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Thread: SOMEWHERE (Sofia Coppola 2010)

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    SOMEWHERE (Sofia Coppola 2010)

    Sofie Coppola: SOMEWHERE (2010)
    Review by Chris Knipp


    ELLE FANNING AND STEPHEN DORFF IN SOMEWHERE

    Last days in the air conditioned nightmare

    Many who revile America's cult of celebrity and the pampering of Hollywood stars will view with contempt this movie by Sofia Coppola. Her theme may seem narrow. But it's one many are curious about, and more than we realize experience. Uselessness and loneliness are part of modern urban life at many levels. And this is a filmmaker, as even her enemies acknowledge, who knows whereof she speaks. Here, Coppola, herself a child of Hollywood celebrity, has made a song of anomie, a Somewhere that's virtually nowhere even if its protagonist is Somebody. At the center of his air conditioned nightmare, living at the cool (as in hip) Beverly Hills celebrity hotel, the Chateau Marmont, is Johnny Marco (Stephen Dorff, restrained and sympathetic), a young movie star between jobs. He parties and drinks a little too much, breaks his arm and pretends to his ex-wife that he did it doing his own stunts. He gets laid whenever he wants to, but he receives insulting text messages like "You're such an asshole," or "You think you're hot s--t." He drives around in his black Ferrari, around and around and around in the opening sequence, on a barren desert course. The engine is racing, but there's no destination.

    Finally Marge (Amanda Anka), the ex-wife, announces she's going away for an indefinite period of time and leaves their 11-year-old daughter Cleo (Elle Fanning, light as air) with him, till he takes her to a summer camp. Used to the amusements and longeurs of the privileged, a skillful ice skater and ballet dancer and swimmer with a quick smile, Cleo is a very poised girl, but she cries on the way to camp, because Johnny is never around and now her mother is gone and she doesn't know if she's coming back. Johnny's cast is off, and, relieved of caring for Cleo, he heads out for an existential Nowhere.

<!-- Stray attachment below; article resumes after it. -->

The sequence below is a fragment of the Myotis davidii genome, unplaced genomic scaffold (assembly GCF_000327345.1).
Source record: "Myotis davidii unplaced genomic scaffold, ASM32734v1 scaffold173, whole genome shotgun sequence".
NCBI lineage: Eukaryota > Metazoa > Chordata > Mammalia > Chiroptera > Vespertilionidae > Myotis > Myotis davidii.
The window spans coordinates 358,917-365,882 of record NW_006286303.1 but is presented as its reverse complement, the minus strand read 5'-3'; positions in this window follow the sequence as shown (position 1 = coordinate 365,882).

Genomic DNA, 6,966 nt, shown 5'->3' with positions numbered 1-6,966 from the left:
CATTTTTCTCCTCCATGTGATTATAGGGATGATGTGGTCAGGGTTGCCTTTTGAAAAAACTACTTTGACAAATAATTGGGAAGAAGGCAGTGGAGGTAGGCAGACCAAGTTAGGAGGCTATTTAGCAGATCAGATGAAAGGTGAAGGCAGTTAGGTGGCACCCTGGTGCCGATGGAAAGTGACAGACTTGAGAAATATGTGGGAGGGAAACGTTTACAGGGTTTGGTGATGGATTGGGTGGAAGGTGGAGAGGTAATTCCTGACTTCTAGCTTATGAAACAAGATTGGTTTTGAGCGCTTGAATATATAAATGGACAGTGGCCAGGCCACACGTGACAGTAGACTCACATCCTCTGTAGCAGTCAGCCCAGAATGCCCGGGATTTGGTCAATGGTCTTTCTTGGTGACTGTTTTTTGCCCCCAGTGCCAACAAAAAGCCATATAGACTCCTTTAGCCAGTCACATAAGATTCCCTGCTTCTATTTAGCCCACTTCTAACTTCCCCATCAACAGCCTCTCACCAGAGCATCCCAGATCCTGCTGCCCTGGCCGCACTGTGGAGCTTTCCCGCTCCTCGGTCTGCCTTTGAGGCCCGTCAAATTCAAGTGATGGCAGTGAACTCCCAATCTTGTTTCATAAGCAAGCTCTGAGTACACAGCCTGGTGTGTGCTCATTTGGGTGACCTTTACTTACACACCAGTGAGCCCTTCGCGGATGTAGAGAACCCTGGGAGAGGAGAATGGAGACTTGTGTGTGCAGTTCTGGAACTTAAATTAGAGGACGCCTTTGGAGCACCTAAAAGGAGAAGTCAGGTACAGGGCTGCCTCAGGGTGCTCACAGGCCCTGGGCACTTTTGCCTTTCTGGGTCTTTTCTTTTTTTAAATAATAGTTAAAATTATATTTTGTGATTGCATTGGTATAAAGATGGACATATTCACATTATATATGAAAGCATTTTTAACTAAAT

Comparisons with the art of Antonioni may seem an exaggeration, though from the first car sequence with its disassociation of sound Antonioni is indeed evoked, and so is Fellini very much evoked by the random parties, the excited sycophants, the meaningless chatter, the glitzy Italian television event that makes no sense, and the helicopter waiting out of nowhere. If this is Antonioni or Fellini, they've been memorized, assimilated and forgotten and it's unjust to call this movie derivative. Comparisons even with Sofia Coppola's Lost in Translation are misplaced. Yes, there is the isolation in a hotel, the comedy of celebrity-handlers, and the father-daughter theme. But Somewhere is more real and physical, as far as Bill Murray is from Stephen Dorff. Dorff, seen often with shirt off, is buff and physical. Instead of Murray's slack, ironic face, there is the light, bright voice of a people-pleaser and a face that is a little ravaged from smoking and partying too much but also sweet, pretty, and still innocent. (Maybe Sofia is a Tarantino, reviving Dorfff's career and qualifying him for subtle roles as partly Lost in Translation revived Murray's and ranked him among the most trend-setting of actors.)

    There is a homage to Antoinioni that emerges in Somewhere's different management of time. Johnny experiences a series of events or non-events, which he is not even prepared for. He has to take Cleo to Milan with him because she's in his care and his movie is opening there. They are chauffeured to the five-star Hotel Principe di Savoia, to a luxurious suite with its own swimming pool, with murals that look like Pompeii. Cleo swims back and forth in it, but posh though it is, the pool is like a fish pond. None of this is determined by Johnny. His life is an exercise in passivity. It's fine, it's fun, but it's unrewarding. I wished Johnny had a chance to talk to James Franco. He should enroll in three universities. He'd have fun between acting jobs! But of course that would make a different story, a manic, goofy one. Johnny is the most classic American movie star Somebody, the kind who's a Nobody, out of Nowhere, with no resources.